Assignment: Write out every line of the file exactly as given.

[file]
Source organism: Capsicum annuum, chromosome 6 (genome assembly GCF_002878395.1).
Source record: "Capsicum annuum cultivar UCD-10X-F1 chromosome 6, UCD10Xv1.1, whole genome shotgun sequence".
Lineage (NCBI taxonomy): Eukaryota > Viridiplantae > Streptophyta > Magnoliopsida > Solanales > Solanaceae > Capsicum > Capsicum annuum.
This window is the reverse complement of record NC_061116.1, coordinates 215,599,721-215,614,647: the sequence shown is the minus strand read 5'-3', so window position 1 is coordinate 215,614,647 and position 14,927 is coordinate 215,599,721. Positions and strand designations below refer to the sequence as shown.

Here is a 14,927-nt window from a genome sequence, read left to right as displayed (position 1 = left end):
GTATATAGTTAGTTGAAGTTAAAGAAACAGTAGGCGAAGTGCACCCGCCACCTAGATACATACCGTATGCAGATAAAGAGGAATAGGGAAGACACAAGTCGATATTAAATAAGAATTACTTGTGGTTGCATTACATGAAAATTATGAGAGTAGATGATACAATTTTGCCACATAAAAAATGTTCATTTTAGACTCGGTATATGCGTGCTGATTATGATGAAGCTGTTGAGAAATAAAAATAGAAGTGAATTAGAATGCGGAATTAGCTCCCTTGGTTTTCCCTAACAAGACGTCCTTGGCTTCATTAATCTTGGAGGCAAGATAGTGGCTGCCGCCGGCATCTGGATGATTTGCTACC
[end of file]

Source organism: Capsicum annuum, chromosome 6 (genome assembly GCF_002878395.1).
Source record: "Capsicum annuum cultivar UCD-10X-F1 chromosome 6, UCD10Xv1.1, whole genome shotgun sequence".
Lineage (NCBI taxonomy): Eukaryota > Viridiplantae > Streptophyta > Magnoliopsida > Solanales > Solanaceae > Capsicum > Capsicum annuum.
This window is the reverse complement of record NC_061116.1, coordinates 215,599,721-215,614,647: the sequence shown is the minus strand read 5'-3', so window position 1 is coordinate 215,614,647 and position 14,927 is coordinate 215,599,721. Positions and strand designations below refer to the sequence as shown.

Here is a 14,927-nt window from a genome sequence, read left to right as displayed (position 1 = left end):
GTATATAGTTAGTTGAAGTTAAAGAAACAGTAGGCGAAGTGCACCCGCCACCTAGATACATACCGTATGCAGATAAAGAGGAATAGGGAAGACACAAGTCGATATTAAATAAGAATTACTTGTGGTTGCATTACATGAAAATTATGAGAGTAGATGATACAATTTTGCCACATAAAAAATGTTCATTTTAGACTCGGTATATGCGTGCTGATTATGATGAAGCTGTTGAGAAATAAAAATAGAAGTGAATTAGAATGCGGAATTAGCTCCCTTGGTTTTCCCTAACAAGACGTCCTTGGCTTCATTAATCTTGGAGGCAAGATAGTGGCTGCCGCCGGCATCTGGATGATTTGCTACC